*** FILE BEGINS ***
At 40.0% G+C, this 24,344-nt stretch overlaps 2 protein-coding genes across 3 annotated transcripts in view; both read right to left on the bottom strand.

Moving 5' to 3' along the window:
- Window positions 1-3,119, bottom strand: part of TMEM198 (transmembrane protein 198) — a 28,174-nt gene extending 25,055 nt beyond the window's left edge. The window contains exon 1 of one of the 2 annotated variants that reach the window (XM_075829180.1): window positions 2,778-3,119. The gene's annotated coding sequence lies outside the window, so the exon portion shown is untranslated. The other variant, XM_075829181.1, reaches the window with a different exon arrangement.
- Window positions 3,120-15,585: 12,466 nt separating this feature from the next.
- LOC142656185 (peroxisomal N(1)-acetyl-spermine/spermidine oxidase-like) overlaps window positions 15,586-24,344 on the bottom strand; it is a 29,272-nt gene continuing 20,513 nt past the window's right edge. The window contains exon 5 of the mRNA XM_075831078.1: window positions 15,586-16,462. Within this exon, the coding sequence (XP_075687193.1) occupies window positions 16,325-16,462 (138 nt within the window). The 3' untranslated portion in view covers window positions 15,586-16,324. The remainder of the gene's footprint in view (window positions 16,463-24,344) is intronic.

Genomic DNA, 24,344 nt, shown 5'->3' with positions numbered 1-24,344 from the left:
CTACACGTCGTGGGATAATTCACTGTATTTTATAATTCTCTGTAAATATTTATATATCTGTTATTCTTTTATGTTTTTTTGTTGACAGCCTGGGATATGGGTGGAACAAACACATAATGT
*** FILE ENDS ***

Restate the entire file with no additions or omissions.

At 40.0% G+C, this 24,344-nt stretch overlaps 2 protein-coding genes across 3 annotated transcripts in view; both read right to left on the bottom strand.

Moving 5' to 3' along the window:
- Window positions 1-3,119, bottom strand: part of TMEM198 (transmembrane protein 198) — a 28,174-nt gene extending 25,055 nt beyond the window's left edge. The window contains exon 1 of one of the 2 annotated variants that reach the window (XM_075829180.1): window positions 2,778-3,119. The gene's annotated coding sequence lies outside the window, so the exon portion shown is untranslated. The other variant, XM_075829181.1, reaches the window with a different exon arrangement.
- Window positions 3,120-15,585: 12,466 nt separating this feature from the next.
- LOC142656185 (peroxisomal N(1)-acetyl-spermine/spermidine oxidase-like) overlaps window positions 15,586-24,344 on the bottom strand; it is a 29,272-nt gene continuing 20,513 nt past the window's right edge. The window contains exon 5 of the mRNA XM_075831078.1: window positions 15,586-16,462. Within this exon, the coding sequence (XP_075687193.1) occupies window positions 16,325-16,462 (138 nt within the window). The 3' untranslated portion in view covers window positions 15,586-16,324. The remainder of the gene's footprint in view (window positions 16,463-24,344) is intronic.

Genomic DNA, 24,344 nt, shown 5'->3' with positions numbered 1-24,344 from the left:
CTACACGTCGTGGGATAATTCACTGTATTTTATAATTCTCTGTAAATATTTATATATCTGTTATTCTTTTATGTTTTTTTGTTGACAGCCTGGGATATGGGTGGAACAAACACATAATGT